Windows Installer file format – .MSI – exhibits capabilities that might be interesting from an offensive perspective. Somewhat hardly explored or discussed, they could be used to circumvent modern cyber defenses and existing threat intelligence rulesets. Knowledge of how Red Teams abuse that format for gaining initial foothold in tougher environments was kept secret to avoid unnecessarily giving away TTPs.
However since Threat Actors started knocking to this door as well, I concluded its finally time to disclose underlying MSI installation format sorcery and let security vendors, defensive community, detection engineers & malware researchers focus on addressing threats posed by them. Some EDRs still don’t seem to support MOTW which could be used to prevent MSI’s execution, as demonstrated by MS Defender for Endpoint’s SmartScreen.
This article opens a serie discussing offensive features presented by MSI Windows Installer file format.
Part 1 discusses the format’s structure, walks through procedures for building it, discusses various viable weaponization scenarios and explains how to dissect MSI specimens + introduces my tool for quickly triaging them (msidump).
Part 2 will tell the untold story of backdooring existing MSIs.
As a closure, Part 3 shall focus on how Red Teams can incorporate MSIs into their engagement Initial Access stages, elaborate a bit on different ways packages can be installed as well as review impact of security countermeasures that could disrupt them.
Threat Actors and malware developers need to protect their intellectual property just as much as benign software vendors. Every Cybersecurity professional who worked with malware samples will also know, that such a protection employed helps adversaries morph/mutate how their malicious artifacts look & feel under the hood, eventually evading signatured detection.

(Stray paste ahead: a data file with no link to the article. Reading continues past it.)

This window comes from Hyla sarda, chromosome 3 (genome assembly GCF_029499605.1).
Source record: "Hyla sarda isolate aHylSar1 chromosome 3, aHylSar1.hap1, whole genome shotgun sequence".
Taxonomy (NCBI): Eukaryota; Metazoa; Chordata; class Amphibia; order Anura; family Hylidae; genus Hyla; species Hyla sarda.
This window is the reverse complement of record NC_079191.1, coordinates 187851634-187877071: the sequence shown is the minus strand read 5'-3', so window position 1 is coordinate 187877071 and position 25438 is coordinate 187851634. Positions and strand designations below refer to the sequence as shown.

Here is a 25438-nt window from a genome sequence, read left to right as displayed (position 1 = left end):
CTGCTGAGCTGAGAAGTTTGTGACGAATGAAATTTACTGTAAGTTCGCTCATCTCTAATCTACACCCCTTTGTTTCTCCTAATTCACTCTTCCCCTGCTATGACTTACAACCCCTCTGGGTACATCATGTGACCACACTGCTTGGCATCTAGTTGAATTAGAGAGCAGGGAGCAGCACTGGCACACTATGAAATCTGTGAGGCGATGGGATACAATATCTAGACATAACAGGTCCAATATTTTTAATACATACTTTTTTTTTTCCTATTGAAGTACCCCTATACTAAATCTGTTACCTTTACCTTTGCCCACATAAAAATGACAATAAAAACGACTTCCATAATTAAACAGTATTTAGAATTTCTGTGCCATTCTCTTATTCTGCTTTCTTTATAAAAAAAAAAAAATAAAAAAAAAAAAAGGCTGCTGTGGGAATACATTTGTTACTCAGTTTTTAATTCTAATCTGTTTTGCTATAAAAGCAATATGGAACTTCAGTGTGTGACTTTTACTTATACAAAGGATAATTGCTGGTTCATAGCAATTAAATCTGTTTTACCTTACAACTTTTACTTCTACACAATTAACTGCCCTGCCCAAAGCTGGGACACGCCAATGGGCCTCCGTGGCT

Executable protectors, obfuscators, encoders, packers/compressors, virtualizers – are all specialized software attempting to manipulate input artifacts, producing output with often altered code layout and contents. Sometimes for file size reduction purposes, other time to fend off reverse engineers aiming to disclose their technology & implementation details.
Looks like its my first blog post, yay! What is it that I should write about to begin that journey? Have no clue really, but also it just happens I had a great pleasure of presenting at todays (25/06/2022) @WarConPL conference.
The conference full of Exploit Development geeks, Vulnerablity Research wizards and other sort of hardcore experts…. and me with that kinda out of place Red Teaming stuff slide deck 🤩
These were my initial thoughts at least, before I started talking. Having finished my presentation turned out many folks in there did their share in Adversary Simulation – and to my surprise – approached me to express how they’ve enjoyed my talk, came to start up cool discussions, shared ideas for awesome new TTPs.
Also, I’ve been asked at numerous occassions whether my slides are going to be shared anywhere. Since I promised, therefore I deliver:
WarCon22 – Modern Initial Access and Evasion Tactics.pdf
Let me know in comments and on Twitter what you think!